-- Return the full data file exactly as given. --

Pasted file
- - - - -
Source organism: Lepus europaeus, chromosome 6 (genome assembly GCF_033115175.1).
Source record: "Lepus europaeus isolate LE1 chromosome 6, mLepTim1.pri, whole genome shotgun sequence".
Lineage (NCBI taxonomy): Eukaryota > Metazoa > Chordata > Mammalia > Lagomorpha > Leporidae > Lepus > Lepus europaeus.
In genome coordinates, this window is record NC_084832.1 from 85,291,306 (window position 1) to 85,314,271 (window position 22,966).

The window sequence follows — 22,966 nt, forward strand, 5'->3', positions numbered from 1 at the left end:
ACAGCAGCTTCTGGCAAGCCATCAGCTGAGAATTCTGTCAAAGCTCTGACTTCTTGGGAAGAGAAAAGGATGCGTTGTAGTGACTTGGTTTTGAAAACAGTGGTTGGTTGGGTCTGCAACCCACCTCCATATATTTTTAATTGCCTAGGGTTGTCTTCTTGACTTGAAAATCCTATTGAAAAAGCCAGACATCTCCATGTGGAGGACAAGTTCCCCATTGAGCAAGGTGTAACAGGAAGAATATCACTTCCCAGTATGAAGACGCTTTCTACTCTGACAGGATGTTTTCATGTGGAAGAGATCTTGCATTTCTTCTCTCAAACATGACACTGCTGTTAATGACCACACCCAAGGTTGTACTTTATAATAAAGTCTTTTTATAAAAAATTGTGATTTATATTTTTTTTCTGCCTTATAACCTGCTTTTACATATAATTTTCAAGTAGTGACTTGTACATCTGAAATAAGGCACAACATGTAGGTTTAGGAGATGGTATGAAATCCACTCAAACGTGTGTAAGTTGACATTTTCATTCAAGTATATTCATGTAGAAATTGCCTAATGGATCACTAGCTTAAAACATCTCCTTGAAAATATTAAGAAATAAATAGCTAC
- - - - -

Source organism: Lepus europaeus, chromosome 6 (genome assembly GCF_033115175.1).
Source record: "Lepus europaeus isolate LE1 chromosome 6, mLepTim1.pri, whole genome shotgun sequence".
Lineage (NCBI taxonomy): Eukaryota > Metazoa > Chordata > Mammalia > Lagomorpha > Leporidae > Lepus > Lepus europaeus.
In genome coordinates, this window is record NC_084832.1 from 85,291,306 (window position 1) to 85,314,271 (window position 22,966).

The window sequence follows — 22,966 nt, forward strand, 5'->3', positions numbered from 1 at the left end:
ACAGCAGCTTCTGGCAAGCCATCAGCTGAGAATTCTGTCAAAGCTCTGACTTCTTGGGAAGAGAAAAGGATGCGTTGTAGTGACTTGGTTTTGAAAACAGTGGTTGGTTGGGTCTGCAACCCACCTCCATATATTTTTAATTGCCTAGGGTTGTCTTCTTGACTTGAAAATCCTATTGAAAAAGCCAGACATCTCCATGTGGAGGACAAGTTCCCCATTGAGCAAGGTGTAACAGGAAGAATATCACTTCCCAGTATGAAGACGCTTTCTACTCTGACAGGATGTTTTCATGTGGAAGAGATCTTGCATTTCTTCTCTCAAACATGACACTGCTGTTAATGACCACACCCAAGGTTGTACTTTATAATAAAGTCTTTTTATAAAAAATTGTGATTTATATTTTTTTTCTGCCTTATAACCTGCTTTTACATATAATTTTCAAGTAGTGACTTGTACATCTGAAATAAGGCACAACATGTAGGTTTAGGAGATGGTATGAAATCCACTCAAACGTGTGTAAGTTGACATTTTCATTCAAGTATATTCATGTAGAAATTGCCTAATGGATCACTAGCTTAAAACATCTCCTTGAAAATATTAAGAAATAAATAGCTAC